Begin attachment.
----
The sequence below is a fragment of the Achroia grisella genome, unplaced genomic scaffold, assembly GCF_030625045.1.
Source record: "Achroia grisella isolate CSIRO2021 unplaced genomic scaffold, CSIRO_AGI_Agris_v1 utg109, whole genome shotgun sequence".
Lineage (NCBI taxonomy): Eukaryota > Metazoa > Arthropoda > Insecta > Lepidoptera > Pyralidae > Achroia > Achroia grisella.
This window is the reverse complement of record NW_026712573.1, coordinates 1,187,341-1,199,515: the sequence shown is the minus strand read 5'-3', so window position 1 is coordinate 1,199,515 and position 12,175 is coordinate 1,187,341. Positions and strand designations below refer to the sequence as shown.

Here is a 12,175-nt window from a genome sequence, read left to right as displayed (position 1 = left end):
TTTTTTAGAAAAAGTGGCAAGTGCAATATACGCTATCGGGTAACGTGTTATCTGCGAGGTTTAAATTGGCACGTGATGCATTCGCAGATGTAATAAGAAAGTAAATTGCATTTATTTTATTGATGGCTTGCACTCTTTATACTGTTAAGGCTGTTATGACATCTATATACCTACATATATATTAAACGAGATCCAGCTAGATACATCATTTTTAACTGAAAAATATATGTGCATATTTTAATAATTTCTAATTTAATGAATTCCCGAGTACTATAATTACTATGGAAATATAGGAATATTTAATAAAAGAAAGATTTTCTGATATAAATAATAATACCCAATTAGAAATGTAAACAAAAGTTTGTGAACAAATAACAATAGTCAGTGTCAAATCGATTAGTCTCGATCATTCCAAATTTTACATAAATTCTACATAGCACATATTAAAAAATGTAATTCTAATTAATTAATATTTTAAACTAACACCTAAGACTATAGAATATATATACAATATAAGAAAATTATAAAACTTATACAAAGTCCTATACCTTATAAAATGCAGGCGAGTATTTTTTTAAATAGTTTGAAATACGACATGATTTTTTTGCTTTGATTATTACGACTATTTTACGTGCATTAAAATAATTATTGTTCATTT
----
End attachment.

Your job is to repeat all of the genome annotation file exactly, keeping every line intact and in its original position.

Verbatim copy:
The sequence below is a fragment of the Achroia grisella genome, unplaced genomic scaffold, assembly GCF_030625045.1.
Source record: "Achroia grisella isolate CSIRO2021 unplaced genomic scaffold, CSIRO_AGI_Agris_v1 utg109, whole genome shotgun sequence".
Lineage (NCBI taxonomy): Eukaryota > Metazoa > Arthropoda > Insecta > Lepidoptera > Pyralidae > Achroia > Achroia grisella.
This window is the reverse complement of record NW_026712573.1, coordinates 1,187,341-1,199,515: the sequence shown is the minus strand read 5'-3', so window position 1 is coordinate 1,199,515 and position 12,175 is coordinate 1,187,341. Positions and strand designations below refer to the sequence as shown.

Here is a 12,175-nt window from a genome sequence, read left to right as displayed (position 1 = left end):
TTTTTTAGAAAAAGTGGCAAGTGCAATATACGCTATCGGGTAACGTGTTATCTGCGAGGTTTAAATTGGCACGTGATGCATTCGCAGATGTAATAAGAAAGTAAATTGCATTTATTTTATTGATGGCTTGCACTCTTTATACTGTTAAGGCTGTTATGACATCTATATACCTACATATATATTAAACGAGATCCAGCTAGATACATCATTTTTAACTGAAAAATATATGTGCATATTTTAATAATTTCTAATTTAATGAATTCCCGAGTACTATAATTACTATGGAAATATAGGAATATTTAATAAAAGAAAGATTTTCTGATATAAATAATAATACCCAATTAGAAATGTAAACAAAAGTTTGTGAACAAATAACAATAGTCAGTGTCAAATCGATTAGTCTCGATCATTCCAAATTTTACATAAATTCTACATAGCACATATTAAAAAATGTAATTCTAATTAATTAATATTTTAAACTAACACCTAAGACTATAGAATATATATACAATATAAGAAAATTATAAAACTTATACAAAGTCCTATACCTTATAAAATGCAGGCGAGTATTTTTTTAAATAGTTTGAAATACGACATGATTTTTTTGCTTTGATTATTACGACTATTTTACGTGCATTAAAATAATTATTGTTCATTT